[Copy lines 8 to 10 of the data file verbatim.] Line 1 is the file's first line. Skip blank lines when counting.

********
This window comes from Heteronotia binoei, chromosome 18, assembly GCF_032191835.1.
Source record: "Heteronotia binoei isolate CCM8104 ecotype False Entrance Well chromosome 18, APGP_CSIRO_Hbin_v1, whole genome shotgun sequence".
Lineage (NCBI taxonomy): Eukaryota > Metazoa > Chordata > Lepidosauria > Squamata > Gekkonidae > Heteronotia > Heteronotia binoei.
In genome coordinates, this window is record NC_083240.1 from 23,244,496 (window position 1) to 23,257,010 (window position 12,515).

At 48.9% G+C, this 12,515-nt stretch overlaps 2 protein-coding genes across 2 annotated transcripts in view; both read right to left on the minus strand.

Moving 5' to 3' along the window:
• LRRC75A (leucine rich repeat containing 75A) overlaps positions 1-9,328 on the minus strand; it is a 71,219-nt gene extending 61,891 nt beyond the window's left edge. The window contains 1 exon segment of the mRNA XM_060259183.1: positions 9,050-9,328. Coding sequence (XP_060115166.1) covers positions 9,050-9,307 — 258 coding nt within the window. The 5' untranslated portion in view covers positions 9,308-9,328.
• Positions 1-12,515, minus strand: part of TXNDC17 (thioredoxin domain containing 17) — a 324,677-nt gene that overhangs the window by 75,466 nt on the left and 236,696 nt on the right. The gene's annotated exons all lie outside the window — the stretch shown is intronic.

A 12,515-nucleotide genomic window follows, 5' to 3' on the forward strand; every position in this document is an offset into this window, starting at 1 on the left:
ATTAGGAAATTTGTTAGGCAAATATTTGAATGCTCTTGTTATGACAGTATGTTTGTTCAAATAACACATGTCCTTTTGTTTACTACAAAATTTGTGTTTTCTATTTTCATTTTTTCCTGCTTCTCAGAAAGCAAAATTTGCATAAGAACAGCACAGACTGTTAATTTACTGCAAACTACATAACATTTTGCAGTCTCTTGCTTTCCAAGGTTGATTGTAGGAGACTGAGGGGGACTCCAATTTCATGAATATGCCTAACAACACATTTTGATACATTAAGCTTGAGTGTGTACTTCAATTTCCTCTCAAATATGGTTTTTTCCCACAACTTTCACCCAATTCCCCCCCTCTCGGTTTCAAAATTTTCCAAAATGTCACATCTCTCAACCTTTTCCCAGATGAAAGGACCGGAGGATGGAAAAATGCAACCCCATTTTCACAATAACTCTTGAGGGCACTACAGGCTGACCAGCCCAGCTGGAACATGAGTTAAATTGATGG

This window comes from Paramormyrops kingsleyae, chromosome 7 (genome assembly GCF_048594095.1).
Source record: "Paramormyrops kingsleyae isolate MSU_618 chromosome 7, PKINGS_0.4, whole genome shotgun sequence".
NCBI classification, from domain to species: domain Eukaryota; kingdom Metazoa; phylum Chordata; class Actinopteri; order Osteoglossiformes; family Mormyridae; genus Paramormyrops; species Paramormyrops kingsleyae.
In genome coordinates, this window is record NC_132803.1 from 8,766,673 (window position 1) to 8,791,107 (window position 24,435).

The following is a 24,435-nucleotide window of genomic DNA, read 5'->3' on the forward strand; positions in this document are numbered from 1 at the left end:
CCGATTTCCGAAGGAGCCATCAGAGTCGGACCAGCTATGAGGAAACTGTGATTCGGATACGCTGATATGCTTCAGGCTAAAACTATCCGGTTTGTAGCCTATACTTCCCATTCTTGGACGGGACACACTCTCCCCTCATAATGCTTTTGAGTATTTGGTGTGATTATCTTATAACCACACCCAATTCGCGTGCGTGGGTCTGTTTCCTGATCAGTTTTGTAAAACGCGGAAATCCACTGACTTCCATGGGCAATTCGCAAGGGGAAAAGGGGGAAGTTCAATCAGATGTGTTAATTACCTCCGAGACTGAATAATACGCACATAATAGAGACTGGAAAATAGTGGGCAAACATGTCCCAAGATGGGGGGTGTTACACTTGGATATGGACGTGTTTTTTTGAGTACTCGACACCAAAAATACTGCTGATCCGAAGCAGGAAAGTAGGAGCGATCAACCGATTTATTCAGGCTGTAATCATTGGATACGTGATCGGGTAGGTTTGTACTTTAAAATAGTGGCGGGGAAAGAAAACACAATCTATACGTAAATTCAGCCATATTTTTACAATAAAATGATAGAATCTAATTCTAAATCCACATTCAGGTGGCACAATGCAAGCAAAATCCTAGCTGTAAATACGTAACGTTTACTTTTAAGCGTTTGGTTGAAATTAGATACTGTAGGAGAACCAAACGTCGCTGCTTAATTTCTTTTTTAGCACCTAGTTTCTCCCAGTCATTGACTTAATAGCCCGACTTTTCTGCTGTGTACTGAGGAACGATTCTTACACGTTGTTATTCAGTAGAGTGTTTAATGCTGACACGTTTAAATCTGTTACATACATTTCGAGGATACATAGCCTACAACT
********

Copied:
• Positions 1-12,515, minus strand: part of TXNDC17 (thioredoxin domain containing 17) — a 324,677-nt gene that overhangs the window by 75,466 nt on the left and 236,696 nt on the right. The gene's annotated exons all lie outside the window — the stretch shown is intronic.

A 12,515-nucleotide genomic window follows, 5' to 3' on the forward strand; every position in this document is an offset into this window, starting at 1 on the left:
ATTAGGAAATTTGTTAGGCAAATATTTGAATGCTCTTGTTATGACAGTATGTTTGTTCAAATAACACATGTCCTTTTGTTTACTACAAAATTTGTGTTTTCTATTTTCATTTTTTCCTGCTTCTCAGAAAGCAAAATTTGCATAAGAACAGCACAGACTGTTAATTTACTGCAAACTACATAACATTTTGCAGTCTCTTGCTTTCCAAGGTTGATTGTAGGAGACTGAGGGGGACTCCAATTTCATGAATATGCCTAACAACACATTTTGATACATTAAGCTTGAGTGTGTACTTCAATTTCCTCTCAAATATGGTTTTTTCCCACAACTTTCACCCAATTCCCCCCCTCTCGGTTTCAAAATTTTCCAAAATGTCACATCTCTCAACCTTTTCCCAGATGAAAGGACCGGAGGATGGAAAAATGCAACCCCATTTTCACAATAACTCTTGAGGGCACTACAGGCTGACCAGCCCAGCTGGAACATGAGTTAAATTGATGG